Crisis of confidence
Fury star could quit game in disgust at club’s treatment
LET DOWN: Disillusioned Fury midfielder Chris Grossman is considering his football future after the club’s axing A GUTTED Chris Grossman doesn’t think he can ever forgive Football Federation Australia for killing the Fury.
So much so, the North Queensland FC original is contemplating retirement at just 23 years old.
Fittingly dressed in black, f r o m b a s e b a l l c a p t o sneakers, Grossman turned up to Jupiters Hotel and Casino hoping for a miracle, but instead faced the reality of a black mark that he believes FFA can never erase.
The Queenslander s ai d FFA’s men at the top – pointing to Ben Buckley and Lyall Gorman – should be blamed for the demise of the club he loved, even going as far as to say their time with the fed- eration should be up.
‘‘ It falls back on the FFA,’’ Grossman said.
‘‘ FFA kept changing things . . . to a point where the club just couldn’t keep up with what they wanted – it’s extremely frustrating – and I personally think we have got the wrong people running our game.
‘‘ They have not got the good of the game at heart, there are a lot of people out there suffering and a lot of people that care a lot about the game are getting hurt – a decision has been made that is going to hurt a lot of youngsters.’’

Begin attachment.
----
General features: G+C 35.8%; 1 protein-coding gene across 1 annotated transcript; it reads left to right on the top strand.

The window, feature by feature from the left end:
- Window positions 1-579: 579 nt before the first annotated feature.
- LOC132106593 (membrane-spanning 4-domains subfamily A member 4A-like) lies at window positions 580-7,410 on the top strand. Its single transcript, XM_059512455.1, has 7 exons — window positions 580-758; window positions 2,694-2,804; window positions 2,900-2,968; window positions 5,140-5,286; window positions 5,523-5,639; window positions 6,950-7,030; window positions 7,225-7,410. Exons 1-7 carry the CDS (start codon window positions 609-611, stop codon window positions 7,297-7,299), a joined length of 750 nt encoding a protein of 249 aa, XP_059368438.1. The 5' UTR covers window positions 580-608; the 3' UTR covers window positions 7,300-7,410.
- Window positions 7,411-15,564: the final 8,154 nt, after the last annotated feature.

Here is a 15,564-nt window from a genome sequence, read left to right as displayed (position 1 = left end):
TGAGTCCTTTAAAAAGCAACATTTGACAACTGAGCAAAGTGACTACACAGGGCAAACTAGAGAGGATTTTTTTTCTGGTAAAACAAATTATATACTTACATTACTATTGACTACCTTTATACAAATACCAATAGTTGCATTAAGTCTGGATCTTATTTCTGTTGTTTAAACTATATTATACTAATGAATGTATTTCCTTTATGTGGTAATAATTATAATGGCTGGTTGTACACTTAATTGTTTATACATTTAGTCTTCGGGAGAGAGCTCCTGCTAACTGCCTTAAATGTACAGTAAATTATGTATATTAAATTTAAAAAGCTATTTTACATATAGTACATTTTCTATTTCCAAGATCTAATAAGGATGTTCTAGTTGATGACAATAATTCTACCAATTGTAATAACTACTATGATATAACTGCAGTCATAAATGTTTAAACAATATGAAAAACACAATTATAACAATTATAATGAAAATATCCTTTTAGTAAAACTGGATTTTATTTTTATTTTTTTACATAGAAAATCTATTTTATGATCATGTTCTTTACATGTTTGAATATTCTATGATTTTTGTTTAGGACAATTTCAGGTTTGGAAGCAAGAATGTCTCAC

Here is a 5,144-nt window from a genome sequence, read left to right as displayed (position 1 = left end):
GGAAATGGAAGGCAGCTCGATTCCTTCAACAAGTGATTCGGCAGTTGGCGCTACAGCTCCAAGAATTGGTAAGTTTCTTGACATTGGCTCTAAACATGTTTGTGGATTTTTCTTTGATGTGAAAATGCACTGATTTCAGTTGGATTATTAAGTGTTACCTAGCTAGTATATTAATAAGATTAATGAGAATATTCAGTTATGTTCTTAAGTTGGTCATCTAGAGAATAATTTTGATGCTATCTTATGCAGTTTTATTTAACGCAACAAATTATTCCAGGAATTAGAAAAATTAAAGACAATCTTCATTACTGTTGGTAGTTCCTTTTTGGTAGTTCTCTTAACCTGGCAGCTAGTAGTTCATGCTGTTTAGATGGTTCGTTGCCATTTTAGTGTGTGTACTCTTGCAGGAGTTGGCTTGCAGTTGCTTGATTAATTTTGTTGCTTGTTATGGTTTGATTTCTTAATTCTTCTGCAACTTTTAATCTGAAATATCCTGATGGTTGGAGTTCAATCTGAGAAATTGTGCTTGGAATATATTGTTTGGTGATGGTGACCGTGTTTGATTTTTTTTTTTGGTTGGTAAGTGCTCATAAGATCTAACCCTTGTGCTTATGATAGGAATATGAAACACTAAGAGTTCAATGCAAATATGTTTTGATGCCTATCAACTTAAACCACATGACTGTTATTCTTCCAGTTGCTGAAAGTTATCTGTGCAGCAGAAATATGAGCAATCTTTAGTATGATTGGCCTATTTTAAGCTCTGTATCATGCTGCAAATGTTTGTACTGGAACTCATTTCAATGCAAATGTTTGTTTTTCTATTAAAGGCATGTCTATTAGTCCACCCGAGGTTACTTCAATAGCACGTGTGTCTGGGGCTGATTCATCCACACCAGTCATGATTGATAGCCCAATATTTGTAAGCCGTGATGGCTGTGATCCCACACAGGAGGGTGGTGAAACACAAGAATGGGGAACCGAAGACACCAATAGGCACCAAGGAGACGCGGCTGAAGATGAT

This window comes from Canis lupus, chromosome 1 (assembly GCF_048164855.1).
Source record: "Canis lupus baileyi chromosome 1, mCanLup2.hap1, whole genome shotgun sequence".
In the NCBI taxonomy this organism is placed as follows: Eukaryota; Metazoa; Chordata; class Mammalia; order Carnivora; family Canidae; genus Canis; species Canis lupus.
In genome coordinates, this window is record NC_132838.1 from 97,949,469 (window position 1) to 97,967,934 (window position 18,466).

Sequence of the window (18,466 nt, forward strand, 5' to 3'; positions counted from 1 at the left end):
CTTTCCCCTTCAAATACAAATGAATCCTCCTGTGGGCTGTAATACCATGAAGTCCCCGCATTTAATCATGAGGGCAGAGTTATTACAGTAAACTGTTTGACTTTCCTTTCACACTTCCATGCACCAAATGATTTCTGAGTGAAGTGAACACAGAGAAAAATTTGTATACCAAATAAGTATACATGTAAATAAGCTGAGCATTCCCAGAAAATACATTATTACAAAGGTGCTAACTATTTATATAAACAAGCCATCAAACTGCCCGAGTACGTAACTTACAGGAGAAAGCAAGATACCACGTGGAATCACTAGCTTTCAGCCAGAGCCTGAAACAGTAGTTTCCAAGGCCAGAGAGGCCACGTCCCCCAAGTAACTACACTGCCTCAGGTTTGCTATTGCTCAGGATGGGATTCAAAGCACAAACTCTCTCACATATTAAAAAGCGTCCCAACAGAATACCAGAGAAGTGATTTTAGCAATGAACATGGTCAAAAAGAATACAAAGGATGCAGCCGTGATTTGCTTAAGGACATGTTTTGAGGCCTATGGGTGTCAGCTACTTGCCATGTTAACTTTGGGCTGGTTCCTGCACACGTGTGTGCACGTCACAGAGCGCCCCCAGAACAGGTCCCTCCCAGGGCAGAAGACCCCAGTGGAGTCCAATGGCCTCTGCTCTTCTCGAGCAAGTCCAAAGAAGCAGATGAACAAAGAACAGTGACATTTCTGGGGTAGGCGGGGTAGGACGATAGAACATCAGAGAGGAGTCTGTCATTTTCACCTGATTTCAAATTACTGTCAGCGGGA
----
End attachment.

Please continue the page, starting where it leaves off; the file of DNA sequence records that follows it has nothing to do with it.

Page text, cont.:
Grossman, one of 16 players who have less than one month to find new employment, was remarkably un- selfish while talking to the Townsville Bulletin, saying he felt for the region’s children more than himself.
But when pressed on what the future held for himself, he dropped a bombshell.
While he revealed other A-League clubs had been in touch, Grossman admitted the hurt he was feeling over the Fury’s fate had him wanting to quit.
‘‘ Now you look back at the game you’re so passionate about and you really start to second guess about the people in charge, that make decisions like this, you start to ( think), ‘ is this a game I really want to play with these people in charge’,’’ he said.
‘‘ You’ve got people that are playing the game, like myself, that want the best for the game and if you’ve got the people making the decisions that matter, really struggling to make decisions for the best of the game, that’s what hurts me most.
‘‘ I’m not too sure now . . . but maybe it’s a decision that you have to weigh up and do something else.’’
Grossman, like many of his teammates and Fury staff, has a mortgage and bills to pay with less than a month of pay cheques left.
But Buckley promised players would not be left high and dry.
That did little to wipe the bitter taste from players’ mouths, though. Buckley i n t r o d u c e d h i m s e l f t o Grossman yesterday, but Grossman could barely utter a response.
To the former Roar player, Buckley and FFA have shot themselves in the foot.
‘ ‘ I t ’ s short-sighted. You may lose a couple of dollars today or tomorrow but in one or two years’ time you are going to prosper from it because you are going to get your next generation of Socceroos,’’ Grossman said.
‘‘ Where do your next generation come from now?
‘‘ Hopefully we get someone with a wider vision and more respectful vision of football and one day we can get a team up here.’’